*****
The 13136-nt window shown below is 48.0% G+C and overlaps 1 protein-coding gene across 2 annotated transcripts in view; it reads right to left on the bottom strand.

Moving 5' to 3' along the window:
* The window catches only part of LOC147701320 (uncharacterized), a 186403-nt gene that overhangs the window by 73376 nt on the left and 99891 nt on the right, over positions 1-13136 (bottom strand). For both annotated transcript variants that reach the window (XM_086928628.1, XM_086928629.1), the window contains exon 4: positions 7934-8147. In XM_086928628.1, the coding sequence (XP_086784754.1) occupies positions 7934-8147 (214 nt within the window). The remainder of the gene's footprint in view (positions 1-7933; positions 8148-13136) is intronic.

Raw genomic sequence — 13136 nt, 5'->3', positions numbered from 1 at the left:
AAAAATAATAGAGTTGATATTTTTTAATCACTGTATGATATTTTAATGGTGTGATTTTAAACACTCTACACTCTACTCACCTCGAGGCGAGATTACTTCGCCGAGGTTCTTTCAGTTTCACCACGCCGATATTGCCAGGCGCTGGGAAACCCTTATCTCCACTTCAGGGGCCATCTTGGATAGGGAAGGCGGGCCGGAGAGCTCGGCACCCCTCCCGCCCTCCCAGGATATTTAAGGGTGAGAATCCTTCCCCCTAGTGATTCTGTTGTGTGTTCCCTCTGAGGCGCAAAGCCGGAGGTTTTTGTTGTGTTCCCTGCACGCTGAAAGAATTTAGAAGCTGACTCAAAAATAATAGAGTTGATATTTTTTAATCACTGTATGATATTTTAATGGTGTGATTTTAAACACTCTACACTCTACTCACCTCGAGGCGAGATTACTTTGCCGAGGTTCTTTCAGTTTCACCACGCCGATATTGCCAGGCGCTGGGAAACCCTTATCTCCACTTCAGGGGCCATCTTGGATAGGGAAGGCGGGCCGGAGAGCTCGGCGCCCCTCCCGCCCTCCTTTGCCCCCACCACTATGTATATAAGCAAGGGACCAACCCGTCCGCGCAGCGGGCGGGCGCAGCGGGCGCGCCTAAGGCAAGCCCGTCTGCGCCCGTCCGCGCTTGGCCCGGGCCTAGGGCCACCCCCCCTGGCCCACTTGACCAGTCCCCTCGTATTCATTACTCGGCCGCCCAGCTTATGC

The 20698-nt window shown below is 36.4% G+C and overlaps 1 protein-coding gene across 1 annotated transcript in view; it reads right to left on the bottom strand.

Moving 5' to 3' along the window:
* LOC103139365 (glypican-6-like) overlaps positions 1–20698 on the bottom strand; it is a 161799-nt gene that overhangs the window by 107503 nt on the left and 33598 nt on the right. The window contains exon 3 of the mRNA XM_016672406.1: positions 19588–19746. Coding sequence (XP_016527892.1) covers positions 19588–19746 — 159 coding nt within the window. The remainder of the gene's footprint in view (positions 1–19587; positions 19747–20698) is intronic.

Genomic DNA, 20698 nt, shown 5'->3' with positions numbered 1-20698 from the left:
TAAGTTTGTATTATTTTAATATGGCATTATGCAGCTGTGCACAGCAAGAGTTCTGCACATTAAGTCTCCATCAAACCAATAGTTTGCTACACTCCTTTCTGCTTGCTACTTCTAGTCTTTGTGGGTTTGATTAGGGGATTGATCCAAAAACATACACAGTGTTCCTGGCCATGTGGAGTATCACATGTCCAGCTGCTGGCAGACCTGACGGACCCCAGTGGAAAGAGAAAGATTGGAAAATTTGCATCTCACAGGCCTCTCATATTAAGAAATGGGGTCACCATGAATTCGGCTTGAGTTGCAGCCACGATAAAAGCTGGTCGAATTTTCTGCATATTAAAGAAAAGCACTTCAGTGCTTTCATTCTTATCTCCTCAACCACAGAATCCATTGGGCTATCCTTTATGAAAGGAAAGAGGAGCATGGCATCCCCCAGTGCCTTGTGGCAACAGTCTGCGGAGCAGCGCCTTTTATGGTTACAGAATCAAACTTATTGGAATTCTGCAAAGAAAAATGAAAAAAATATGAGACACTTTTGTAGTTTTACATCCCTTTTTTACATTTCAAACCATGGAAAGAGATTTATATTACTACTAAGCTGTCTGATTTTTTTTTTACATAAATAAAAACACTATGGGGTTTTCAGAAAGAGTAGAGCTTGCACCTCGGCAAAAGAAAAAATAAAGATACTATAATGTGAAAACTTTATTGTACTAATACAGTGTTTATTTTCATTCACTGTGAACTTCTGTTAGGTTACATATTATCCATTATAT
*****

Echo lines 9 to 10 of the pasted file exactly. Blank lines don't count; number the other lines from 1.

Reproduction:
Genomic DNA, 20698 nt, shown 5'->3' with positions numbered 1-20698 from the left:
TAAGTTTGTATTATTTTAATATGGCATTATGCAGCTGTGCACAGCAAGAGTTCTGCACATTAAGTCTCCATCAAACCAATAGTTTGCTACACTCCTTTCTGCTTGCTACTTCTAGTCTTTGTGGGTTTGATTAGGGGATTGATCCAAAAACATACACAGTGTTCCTGGCCATGTGGAGTATCACATGTCCAGCTGCTGGCAGACCTGACGGACCCCAGTGGAAAGAGAAAGATTGGAAAATTTGCATCTCACAGGCCTCTCATATTAAGAAATGGGGTCACCATGAATTCGGCTTGAGTTGCAGCCACGATAAAAGCTGGTCGAATTTTCTGCATATTAAAGAAAAGCACTTCAGTGCTTTCATTCTTATCTCCTCAACCACAGAATCCATTGGGCTATCCTTTATGAAAGGAAAGAGGAGCATGGCATCCCCCAGTGCCTTGTGGCAACAGTCTGCGGAGCAGCGCCTTTTATGGTTACAGAATCAAACTTATTGGAATTCTGCAAAGAAAAATGAAAAAAATATGAGACACTTTTGTAGTTTTACATCCCTTTTTTACATTTCAAACCATGGAAAGAGATTTATATTACTACTAAGCTGTCTGATTTTTTTTTTACATAAATAAAAACACTATGGGGTTTTCAGAAAGAGTAGAGCTTGCACCTCGGCAAAAGAAAAAATAAAGATACTATAATGTGAAAACTTTATTGTACTAATACAGTGTTTATTTTCATTCACTGTGAACTTCTGTTAGGTTACATATTATCCATTATAT